To Night Owl From Dogfish
I've never included a middle-grade novel in a Summer Reading Guide before, but this modern version of The Parent Trap earned its spot: it's exactly the kind of delightful read I'd eat up by the pool or on an airplane. This collaboration between two highly successful authors—one who primarily writes for kids, the other for grown-ups—is about two twelve-year old girls who live on opposite coast who strike up an unwanted correspondence after they discover their dads fell in love at a building conference and are secretly dating. This is not good news to either of them, as they make clear in the ensuing emails that comprise the book. And then it gets worse, when the girls are forced to attend camp together because their fathers went them to become friends. Things go horribly wrong in more ways than one, but there's not a single page here that doesn’t feel fresh, funny, charming, and real. A feel-good story for readers of all ages.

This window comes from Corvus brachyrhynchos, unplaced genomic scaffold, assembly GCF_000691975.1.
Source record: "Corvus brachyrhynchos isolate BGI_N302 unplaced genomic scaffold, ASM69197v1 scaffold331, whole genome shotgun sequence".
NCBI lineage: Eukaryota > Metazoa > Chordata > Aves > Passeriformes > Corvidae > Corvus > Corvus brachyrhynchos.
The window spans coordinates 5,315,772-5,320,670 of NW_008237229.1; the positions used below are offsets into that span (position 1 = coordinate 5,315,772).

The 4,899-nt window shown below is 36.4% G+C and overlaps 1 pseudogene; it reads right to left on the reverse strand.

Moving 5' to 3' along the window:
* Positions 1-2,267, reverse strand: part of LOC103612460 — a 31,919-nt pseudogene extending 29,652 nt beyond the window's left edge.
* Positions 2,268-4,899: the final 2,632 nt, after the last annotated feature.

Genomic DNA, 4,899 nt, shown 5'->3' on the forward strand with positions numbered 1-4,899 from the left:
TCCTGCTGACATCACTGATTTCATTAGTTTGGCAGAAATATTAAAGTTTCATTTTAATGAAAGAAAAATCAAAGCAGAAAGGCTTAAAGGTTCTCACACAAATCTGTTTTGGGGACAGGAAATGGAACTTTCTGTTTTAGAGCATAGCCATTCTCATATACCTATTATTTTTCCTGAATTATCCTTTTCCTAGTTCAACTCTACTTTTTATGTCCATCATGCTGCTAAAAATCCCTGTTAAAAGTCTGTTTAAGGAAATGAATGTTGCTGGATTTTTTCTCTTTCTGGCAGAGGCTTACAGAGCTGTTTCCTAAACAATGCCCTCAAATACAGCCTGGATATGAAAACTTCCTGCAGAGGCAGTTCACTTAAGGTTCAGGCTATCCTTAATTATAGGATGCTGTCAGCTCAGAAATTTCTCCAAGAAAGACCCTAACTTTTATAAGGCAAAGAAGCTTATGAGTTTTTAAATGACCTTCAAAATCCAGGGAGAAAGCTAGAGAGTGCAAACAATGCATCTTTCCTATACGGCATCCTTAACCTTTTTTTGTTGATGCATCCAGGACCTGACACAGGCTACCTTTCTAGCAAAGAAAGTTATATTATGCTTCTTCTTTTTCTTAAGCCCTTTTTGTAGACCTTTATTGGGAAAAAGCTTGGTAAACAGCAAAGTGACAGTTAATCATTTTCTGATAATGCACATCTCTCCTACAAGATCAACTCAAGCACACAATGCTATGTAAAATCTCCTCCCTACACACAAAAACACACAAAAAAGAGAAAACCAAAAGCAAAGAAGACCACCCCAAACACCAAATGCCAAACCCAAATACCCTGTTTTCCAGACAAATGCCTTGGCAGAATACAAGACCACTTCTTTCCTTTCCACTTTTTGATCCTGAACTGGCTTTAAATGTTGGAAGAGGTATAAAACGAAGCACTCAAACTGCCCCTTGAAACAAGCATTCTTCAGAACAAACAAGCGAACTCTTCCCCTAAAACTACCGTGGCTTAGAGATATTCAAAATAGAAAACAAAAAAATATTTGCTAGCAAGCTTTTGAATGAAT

From two extraordinary authors comes a moving, exuberant, laugh-out-loud novel about friendship and family, told entirely in emails and letters.
Avery Bloom, who’s bookish, intense, and afraid of many things, particularly deep water, lives in New York City. Bett Devlin, who’s fearless, outgoing, and loves all animals as well as the ocean, lives in California. What they have in common is that they are both twelve years old, and are both being raised by single, gay dads.
When their dads fall in love, Bett and Avery are sent, against their will, to the same sleepaway camp. Their dads hope that they will find common ground and become friends–and possibly, one day, even sisters.
But things soon go off the rails for the girls (and for their dads too), and they find themselves on a summer adventure that neither of them could have predicted. Now that they can’t imagine life without each other, will the two girls (who sometimes call themselves Night Owl and Dogfish) figure out a way to be a family?